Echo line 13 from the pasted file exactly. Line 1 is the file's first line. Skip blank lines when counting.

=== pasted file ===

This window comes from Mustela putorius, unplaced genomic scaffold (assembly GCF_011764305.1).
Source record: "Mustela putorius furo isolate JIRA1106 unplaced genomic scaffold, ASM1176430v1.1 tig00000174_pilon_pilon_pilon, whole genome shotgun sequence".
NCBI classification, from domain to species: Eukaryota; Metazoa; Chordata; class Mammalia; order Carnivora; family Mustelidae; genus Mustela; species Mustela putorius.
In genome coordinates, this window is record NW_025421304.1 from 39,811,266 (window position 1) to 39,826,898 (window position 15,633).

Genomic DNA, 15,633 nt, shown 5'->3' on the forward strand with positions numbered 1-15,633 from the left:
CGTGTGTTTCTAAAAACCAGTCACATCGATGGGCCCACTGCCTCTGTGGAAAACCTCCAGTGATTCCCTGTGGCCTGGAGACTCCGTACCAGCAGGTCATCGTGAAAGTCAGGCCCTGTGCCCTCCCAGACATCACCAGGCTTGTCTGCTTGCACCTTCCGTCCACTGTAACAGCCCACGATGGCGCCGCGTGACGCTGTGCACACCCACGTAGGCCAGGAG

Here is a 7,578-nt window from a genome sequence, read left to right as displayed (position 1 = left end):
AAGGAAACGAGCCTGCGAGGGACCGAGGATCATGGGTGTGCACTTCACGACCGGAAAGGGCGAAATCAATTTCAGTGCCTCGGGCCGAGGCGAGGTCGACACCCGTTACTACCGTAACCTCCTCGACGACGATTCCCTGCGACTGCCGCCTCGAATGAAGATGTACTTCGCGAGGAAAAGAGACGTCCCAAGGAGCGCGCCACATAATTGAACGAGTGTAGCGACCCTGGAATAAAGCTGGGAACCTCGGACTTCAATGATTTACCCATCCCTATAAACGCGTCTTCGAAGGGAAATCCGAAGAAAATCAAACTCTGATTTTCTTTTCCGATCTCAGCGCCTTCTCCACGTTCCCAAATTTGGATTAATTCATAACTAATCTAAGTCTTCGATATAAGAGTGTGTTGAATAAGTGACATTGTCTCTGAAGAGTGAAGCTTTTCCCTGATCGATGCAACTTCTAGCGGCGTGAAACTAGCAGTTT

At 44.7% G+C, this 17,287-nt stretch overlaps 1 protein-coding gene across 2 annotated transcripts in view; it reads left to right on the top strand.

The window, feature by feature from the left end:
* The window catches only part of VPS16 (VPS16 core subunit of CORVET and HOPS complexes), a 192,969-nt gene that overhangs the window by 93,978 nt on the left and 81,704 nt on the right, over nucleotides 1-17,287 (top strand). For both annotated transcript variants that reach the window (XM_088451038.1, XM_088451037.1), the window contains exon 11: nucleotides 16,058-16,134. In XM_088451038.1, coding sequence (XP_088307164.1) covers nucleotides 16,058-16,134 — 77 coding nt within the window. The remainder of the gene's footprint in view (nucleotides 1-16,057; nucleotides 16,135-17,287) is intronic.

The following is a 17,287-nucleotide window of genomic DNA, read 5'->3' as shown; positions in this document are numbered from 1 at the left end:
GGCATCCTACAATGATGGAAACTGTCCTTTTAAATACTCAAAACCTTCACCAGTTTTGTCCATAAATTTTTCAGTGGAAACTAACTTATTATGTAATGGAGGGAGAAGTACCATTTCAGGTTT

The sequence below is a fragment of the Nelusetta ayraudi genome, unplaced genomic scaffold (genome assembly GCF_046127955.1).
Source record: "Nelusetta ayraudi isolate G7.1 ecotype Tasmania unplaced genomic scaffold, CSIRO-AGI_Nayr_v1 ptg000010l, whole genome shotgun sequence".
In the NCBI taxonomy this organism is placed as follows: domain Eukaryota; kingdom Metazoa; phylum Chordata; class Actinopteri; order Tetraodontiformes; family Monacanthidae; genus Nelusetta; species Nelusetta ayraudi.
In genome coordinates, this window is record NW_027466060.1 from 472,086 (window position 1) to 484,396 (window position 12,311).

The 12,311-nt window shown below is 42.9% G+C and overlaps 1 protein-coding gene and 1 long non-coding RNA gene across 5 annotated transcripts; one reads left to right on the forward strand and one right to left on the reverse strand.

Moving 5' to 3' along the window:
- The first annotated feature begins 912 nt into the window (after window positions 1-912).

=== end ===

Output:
GGCATCCTACAATGATGGAAACTGTCCTTTTAAATACTCAAAACCTTCACCAGTTTTGTCCATAAATTTTTCAGTGGAAACTAACTTATTATGTAATGGAGGGAGAAGTACCATTTCAGGTTT